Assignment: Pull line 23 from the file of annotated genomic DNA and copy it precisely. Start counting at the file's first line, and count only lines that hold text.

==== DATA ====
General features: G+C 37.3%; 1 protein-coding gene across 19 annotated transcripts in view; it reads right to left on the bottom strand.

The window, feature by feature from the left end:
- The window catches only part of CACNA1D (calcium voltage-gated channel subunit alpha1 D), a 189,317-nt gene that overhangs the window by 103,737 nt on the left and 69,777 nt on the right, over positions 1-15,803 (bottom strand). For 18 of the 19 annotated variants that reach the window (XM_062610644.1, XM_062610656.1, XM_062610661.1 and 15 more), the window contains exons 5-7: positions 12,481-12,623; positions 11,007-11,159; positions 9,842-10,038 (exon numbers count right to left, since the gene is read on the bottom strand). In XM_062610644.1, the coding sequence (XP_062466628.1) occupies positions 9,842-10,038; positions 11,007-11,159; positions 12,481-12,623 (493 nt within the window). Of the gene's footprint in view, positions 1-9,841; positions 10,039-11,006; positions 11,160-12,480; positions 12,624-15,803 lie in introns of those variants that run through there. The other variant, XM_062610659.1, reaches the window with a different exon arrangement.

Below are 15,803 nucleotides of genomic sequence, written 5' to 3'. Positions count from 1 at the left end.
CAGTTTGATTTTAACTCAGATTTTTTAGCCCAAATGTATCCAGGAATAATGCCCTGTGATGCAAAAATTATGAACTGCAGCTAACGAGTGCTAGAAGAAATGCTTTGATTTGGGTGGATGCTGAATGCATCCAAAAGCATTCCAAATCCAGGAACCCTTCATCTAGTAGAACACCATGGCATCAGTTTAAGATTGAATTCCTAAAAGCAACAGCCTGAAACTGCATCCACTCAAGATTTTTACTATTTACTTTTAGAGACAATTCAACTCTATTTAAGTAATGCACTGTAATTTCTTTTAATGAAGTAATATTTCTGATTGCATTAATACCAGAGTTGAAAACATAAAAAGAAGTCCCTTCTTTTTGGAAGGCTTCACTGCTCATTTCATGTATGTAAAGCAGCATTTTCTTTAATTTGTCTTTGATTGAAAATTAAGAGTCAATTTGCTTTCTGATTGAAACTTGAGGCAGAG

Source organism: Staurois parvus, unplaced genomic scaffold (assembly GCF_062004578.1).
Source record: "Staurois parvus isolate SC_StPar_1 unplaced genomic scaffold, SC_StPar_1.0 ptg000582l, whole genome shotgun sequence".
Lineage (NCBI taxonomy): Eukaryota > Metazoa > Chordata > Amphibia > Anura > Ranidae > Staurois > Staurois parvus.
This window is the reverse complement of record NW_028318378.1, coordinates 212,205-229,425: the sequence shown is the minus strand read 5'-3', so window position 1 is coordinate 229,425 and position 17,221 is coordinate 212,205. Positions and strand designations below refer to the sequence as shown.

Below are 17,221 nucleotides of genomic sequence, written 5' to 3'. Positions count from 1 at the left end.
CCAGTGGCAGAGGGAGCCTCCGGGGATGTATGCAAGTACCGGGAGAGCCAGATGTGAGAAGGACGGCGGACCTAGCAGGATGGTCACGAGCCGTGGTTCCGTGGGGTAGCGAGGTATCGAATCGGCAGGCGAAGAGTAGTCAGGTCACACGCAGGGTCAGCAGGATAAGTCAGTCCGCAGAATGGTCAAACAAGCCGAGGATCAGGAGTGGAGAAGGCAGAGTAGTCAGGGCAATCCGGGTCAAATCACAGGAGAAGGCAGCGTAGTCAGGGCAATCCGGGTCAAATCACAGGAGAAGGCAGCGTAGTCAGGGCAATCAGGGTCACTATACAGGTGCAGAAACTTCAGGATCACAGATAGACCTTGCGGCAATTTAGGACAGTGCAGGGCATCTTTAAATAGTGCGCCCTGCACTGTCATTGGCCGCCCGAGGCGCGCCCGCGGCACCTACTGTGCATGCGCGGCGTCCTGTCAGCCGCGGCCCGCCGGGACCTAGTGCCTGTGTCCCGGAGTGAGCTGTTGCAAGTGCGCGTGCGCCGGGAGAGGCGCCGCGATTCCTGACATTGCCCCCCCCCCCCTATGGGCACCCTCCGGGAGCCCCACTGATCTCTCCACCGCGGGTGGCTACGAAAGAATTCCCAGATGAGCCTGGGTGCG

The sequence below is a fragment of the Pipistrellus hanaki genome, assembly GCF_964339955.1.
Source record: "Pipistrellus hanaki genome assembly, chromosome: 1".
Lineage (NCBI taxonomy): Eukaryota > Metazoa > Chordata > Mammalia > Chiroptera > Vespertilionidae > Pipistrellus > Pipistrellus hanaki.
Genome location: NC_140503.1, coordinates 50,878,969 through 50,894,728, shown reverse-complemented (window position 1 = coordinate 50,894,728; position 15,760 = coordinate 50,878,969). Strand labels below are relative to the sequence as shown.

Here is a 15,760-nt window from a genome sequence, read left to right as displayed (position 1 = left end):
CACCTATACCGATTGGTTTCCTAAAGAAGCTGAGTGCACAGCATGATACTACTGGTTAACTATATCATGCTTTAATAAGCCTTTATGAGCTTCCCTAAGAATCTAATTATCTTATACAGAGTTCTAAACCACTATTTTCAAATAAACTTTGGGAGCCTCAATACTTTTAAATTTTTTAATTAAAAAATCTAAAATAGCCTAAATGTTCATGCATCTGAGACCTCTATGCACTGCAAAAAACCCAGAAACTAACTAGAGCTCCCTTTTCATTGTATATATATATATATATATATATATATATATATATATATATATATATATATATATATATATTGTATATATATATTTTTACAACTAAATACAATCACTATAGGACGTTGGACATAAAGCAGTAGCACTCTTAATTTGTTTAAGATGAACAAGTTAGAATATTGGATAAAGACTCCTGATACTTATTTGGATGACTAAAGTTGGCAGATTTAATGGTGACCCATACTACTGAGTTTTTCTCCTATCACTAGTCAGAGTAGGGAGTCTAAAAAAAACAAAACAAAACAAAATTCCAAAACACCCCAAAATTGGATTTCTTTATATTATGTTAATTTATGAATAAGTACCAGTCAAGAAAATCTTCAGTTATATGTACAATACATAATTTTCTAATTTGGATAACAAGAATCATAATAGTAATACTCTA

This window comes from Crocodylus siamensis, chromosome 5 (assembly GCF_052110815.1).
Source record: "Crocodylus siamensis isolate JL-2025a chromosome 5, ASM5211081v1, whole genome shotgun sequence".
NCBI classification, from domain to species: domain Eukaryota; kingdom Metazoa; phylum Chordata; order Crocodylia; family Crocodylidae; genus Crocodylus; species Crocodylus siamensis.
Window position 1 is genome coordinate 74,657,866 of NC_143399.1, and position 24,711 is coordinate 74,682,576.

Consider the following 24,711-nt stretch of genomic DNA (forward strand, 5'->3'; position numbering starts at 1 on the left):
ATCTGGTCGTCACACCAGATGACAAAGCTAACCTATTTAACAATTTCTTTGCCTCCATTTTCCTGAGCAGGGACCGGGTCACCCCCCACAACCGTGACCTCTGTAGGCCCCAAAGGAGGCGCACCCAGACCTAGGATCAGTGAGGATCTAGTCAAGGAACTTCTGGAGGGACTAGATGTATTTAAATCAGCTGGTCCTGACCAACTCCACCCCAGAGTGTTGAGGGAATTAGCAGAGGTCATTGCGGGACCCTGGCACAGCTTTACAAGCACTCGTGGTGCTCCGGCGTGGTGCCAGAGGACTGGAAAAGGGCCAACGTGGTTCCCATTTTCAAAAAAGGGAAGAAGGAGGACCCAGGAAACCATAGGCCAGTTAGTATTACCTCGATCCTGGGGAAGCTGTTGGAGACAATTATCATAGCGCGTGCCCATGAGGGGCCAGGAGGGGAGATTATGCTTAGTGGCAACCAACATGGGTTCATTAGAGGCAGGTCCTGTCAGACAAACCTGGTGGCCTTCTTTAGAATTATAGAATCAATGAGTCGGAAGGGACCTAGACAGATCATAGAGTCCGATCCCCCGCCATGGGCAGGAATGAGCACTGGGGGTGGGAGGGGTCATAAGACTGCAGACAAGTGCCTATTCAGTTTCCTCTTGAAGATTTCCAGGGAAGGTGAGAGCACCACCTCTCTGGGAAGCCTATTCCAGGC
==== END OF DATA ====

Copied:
ATCTGGTCGTCACACCAGATGACAAAGCTAACCTATTTAACAATTTCTTTGCCTCCATTTTCCTGAGCAGGGACCGGGTCACCCCCCACAACCGTGACCTCTGTAGGCCCCAAAGGAGGCGCACCCAGACCTAGGATCAGTGAGGATCTAGTCAAGGAACTTCTGGAGGGACTAGATGTATTTAAATCAGCTGGTCCTGACCAACTCCACCCCAGAGTGTTGAGGGAATTAGCAGAGGTCATTGCGGGACCCTGGCACAGCTTTACAAGCACTCGTGGTGCTCCGGCGTGGTGCCAGAGGACTGGAAAAGGGCCAACGTGGTTCCCATTTTCAAAAAAGGGAAGAAGGAGGACCCAGGAAACCATAGGCCAGTTAGTATTACCTCGATCCTGGGGAAGCTGTTGGAGACAATTATCATAGCGCGTGCCCATGAGGGGCCAGGAGGGGAGATTATGCTTAGTGGCAACCAACATGGGTTCATTAGAGGCAGGTCCTGTCAGACAAACCTGGTGGCCTTCTTTAGAATTATAGAATCAATGAGTCGGAAGGGACCTAGACAGATCATAGAGTCCGATCCCCCGCCATGGGCAGGAATGAGCACTGGGGGTGGGAGGGGTCATAAGACTGCAGACAAGTGCCTATTCAGTTTCCTCTTGAAGATTTCCAGGGAAGGTGAGAGCACCACCTCTCTGGGAAGCCTATTCCAGGC